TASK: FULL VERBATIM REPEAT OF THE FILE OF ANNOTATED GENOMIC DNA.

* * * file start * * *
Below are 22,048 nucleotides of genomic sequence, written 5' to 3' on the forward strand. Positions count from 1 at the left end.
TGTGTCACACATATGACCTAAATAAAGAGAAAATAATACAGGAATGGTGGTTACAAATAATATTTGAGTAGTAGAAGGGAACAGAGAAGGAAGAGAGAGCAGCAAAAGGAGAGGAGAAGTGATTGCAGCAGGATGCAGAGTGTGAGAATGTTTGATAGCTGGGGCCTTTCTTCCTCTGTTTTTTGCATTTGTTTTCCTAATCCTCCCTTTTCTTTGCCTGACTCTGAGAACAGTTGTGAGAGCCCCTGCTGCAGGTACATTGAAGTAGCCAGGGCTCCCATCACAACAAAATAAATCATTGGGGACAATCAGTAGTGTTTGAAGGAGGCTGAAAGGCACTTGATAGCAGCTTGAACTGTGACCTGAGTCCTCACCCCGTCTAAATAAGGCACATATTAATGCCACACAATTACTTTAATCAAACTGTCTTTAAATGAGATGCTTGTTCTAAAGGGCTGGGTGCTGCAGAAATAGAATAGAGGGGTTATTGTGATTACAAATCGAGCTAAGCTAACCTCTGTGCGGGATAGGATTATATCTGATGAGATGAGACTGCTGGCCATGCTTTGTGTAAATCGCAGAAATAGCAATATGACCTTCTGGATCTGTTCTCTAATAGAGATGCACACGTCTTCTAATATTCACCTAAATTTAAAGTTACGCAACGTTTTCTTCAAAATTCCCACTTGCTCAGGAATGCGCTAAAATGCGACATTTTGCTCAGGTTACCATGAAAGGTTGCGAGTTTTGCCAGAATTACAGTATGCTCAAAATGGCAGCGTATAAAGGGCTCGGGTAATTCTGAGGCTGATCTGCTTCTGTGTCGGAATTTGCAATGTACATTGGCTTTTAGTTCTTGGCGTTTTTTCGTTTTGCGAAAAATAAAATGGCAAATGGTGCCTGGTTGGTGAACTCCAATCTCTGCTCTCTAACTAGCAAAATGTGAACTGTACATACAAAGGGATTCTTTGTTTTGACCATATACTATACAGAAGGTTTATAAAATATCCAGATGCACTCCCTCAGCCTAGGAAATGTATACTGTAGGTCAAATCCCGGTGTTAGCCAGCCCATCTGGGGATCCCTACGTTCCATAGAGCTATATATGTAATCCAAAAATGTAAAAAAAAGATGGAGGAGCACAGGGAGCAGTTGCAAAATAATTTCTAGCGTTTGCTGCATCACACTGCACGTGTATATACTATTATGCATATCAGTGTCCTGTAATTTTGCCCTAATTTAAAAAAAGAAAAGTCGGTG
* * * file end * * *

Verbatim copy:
Below are 22,048 nucleotides of genomic sequence, written 5' to 3' on the forward strand. Positions count from 1 at the left end.
TGTGTCACACATATGACCTAAATAAAGAGAAAATAATACAGGAATGGTGGTTACAAATAATATTTGAGTAGTAGAAGGGAACAGAGAAGGAAGAGAGAGCAGCAAAAGGAGAGGAGAAGTGATTGCAGCAGGATGCAGAGTGTGAGAATGTTTGATAGCTGGGGCCTTTCTTCCTCTGTTTTTTGCATTTGTTTTCCTAATCCTCCCTTTTCTTTGCCTGACTCTGAGAACAGTTGTGAGAGCCCCTGCTGCAGGTACATTGAAGTAGCCAGGGCTCCCATCACAACAAAATAAATCATTGGGGACAATCAGTAGTGTTTGAAGGAGGCTGAAAGGCACTTGATAGCAGCTTGAACTGTGACCTGAGTCCTCACCCCGTCTAAATAAGGCACATATTAATGCCACACAATTACTTTAATCAAACTGTCTTTAAATGAGATGCTTGTTCTAAAGGGCTGGGTGCTGCAGAAATAGAATAGAGGGGTTATTGTGATTACAAATCGAGCTAAGCTAACCTCTGTGCGGGATAGGATTATATCTGATGAGATGAGACTGCTGGCCATGCTTTGTGTAAATCGCAGAAATAGCAATATGACCTTCTGGATCTGTTCTCTAATAGAGATGCACACGTCTTCTAATATTCACCTAAATTTAAAGTTACGCAACGTTTTCTTCAAAATTCCCACTTGCTCAGGAATGCGCTAAAATGCGACATTTTGCTCAGGTTACCATGAAAGGTTGCGAGTTTTGCCAGAATTACAGTATGCTCAAAATGGCAGCGTATAAAGGGCTCGGGTAATTCTGAGGCTGATCTGCTTCTGTGTCGGAATTTGCAATGTACATTGGCTTTTAGTTCTTGGCGTTTTTTCGTTTTGCGAAAAATAAAATGGCAAATGGTGCCTGGTTGGTGAACTCCAATCTCTGCTCTCTAACTAGCAAAATGTGAACTGTACATACAAAGGGATTCTTTGTTTTGACCATATACTATACAGAAGGTTTATAAAATATCCAGATGCACTCCCTCAGCCTAGGAAATGTATACTGTAGGTCAAATCCCGGTGTTAGCCAGCCCATCTGGGGATCCCTACGTTCCATAGAGCTATATATGTAATCCAAAAATGTAAAAAAAAGATGGAGGAGCACAGGGAGCAGTTGCAAAATAATTTCTAGCGTTTGCTGCATCACACTGCACGTGTATATACTATTATGCATATCAGTGTCCTGTAATTTTGCCCTAATTTAAAAAAAGAAAAGTCGGTG